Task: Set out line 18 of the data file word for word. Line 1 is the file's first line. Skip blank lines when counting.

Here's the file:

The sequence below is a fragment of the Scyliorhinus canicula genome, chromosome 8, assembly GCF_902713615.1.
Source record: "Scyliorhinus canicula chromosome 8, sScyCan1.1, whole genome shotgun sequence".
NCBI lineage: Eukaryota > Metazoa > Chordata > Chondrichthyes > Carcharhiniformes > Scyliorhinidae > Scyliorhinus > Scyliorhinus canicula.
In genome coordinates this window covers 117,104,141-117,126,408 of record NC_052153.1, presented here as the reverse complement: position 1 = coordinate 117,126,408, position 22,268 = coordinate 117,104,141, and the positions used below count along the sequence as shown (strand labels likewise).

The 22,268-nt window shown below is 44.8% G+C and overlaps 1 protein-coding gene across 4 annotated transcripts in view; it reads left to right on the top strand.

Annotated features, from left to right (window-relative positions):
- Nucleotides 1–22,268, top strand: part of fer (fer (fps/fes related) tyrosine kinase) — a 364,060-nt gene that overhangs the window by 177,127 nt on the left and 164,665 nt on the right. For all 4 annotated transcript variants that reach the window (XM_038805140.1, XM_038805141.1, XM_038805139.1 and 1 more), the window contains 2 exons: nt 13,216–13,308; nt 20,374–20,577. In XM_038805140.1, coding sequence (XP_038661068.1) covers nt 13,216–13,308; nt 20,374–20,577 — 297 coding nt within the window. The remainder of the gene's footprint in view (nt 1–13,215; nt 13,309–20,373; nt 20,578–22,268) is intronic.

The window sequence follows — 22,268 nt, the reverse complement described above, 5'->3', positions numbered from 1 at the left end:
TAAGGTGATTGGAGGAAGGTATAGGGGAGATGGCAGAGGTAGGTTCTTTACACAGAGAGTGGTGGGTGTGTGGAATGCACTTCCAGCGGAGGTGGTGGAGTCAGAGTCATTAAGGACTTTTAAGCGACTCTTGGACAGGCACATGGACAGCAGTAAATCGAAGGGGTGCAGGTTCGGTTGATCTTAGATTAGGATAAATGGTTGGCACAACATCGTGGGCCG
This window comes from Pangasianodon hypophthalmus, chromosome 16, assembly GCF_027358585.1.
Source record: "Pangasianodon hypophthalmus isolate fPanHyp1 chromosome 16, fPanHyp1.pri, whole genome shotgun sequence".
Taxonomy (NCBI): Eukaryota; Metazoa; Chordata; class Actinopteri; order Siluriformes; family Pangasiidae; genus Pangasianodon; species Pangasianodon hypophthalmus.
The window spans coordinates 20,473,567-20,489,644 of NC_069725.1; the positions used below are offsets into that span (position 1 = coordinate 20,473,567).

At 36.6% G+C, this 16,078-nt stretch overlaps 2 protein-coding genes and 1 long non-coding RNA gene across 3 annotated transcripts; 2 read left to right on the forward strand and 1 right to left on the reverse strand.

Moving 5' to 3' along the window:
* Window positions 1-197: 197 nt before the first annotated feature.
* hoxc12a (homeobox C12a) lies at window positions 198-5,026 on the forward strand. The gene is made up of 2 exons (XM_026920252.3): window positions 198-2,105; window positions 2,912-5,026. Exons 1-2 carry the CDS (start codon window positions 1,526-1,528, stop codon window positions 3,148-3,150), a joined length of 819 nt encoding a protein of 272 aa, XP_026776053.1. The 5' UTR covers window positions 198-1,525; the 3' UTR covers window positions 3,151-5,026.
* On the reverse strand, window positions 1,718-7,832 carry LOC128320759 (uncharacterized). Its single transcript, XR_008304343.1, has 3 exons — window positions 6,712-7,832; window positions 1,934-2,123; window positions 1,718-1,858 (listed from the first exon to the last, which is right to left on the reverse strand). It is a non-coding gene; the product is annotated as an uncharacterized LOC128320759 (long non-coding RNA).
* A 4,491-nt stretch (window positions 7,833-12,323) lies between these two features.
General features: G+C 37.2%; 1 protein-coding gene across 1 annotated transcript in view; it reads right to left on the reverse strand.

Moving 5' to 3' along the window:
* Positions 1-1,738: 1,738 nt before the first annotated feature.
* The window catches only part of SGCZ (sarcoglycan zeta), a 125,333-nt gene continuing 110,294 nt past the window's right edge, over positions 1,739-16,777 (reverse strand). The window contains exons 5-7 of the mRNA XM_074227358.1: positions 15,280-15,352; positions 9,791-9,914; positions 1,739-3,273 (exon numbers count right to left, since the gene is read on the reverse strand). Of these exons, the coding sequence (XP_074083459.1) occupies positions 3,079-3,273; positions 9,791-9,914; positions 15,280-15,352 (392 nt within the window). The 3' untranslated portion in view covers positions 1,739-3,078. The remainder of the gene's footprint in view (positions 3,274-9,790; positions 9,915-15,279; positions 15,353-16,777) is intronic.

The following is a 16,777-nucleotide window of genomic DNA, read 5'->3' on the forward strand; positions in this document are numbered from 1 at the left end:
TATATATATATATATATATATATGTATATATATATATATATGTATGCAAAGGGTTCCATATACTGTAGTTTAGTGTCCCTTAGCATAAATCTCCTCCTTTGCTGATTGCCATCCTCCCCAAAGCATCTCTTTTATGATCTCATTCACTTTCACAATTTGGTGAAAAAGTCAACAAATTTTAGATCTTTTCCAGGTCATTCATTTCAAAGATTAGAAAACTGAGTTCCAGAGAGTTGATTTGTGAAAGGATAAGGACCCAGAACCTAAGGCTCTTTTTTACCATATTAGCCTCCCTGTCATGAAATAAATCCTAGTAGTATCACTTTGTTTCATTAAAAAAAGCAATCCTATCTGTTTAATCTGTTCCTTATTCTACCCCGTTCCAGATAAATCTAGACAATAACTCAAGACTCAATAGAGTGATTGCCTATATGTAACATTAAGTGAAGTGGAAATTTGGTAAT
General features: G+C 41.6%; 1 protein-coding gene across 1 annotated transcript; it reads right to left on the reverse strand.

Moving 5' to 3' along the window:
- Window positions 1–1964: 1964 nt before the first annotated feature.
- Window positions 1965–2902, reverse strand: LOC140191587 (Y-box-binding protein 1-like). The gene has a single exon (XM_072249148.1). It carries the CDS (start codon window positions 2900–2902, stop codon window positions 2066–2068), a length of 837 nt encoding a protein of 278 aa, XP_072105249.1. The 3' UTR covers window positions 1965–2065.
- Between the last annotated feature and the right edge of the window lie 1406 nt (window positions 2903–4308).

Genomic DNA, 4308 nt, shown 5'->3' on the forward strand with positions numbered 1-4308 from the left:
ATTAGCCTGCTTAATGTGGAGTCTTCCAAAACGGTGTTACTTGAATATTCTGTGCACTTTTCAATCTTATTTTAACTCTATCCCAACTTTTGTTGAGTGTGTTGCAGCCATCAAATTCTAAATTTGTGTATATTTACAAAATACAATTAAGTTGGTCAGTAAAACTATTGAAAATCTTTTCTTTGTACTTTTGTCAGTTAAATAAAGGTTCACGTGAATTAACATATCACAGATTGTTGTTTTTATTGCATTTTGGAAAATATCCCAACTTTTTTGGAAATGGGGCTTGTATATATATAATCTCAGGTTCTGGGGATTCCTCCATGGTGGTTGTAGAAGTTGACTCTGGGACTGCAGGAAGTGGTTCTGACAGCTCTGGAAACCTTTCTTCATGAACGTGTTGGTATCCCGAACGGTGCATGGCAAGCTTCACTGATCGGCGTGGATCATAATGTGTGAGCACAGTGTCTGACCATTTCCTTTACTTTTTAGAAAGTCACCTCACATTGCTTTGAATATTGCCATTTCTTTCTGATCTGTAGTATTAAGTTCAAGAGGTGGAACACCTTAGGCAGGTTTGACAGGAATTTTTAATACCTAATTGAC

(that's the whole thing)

* On the reverse strand, window positions 1,718-7,832 carry LOC128320759 (uncharacterized). Its single transcript, XR_008304343.1, has 3 exons — window positions 6,712-7,832; window positions 1,934-2,123; window positions 1,718-1,858 (listed from the first exon to the last, which is right to left on the reverse strand). It is a non-coding gene; the product is annotated as an uncharacterized LOC128320759 (long non-coding RNA).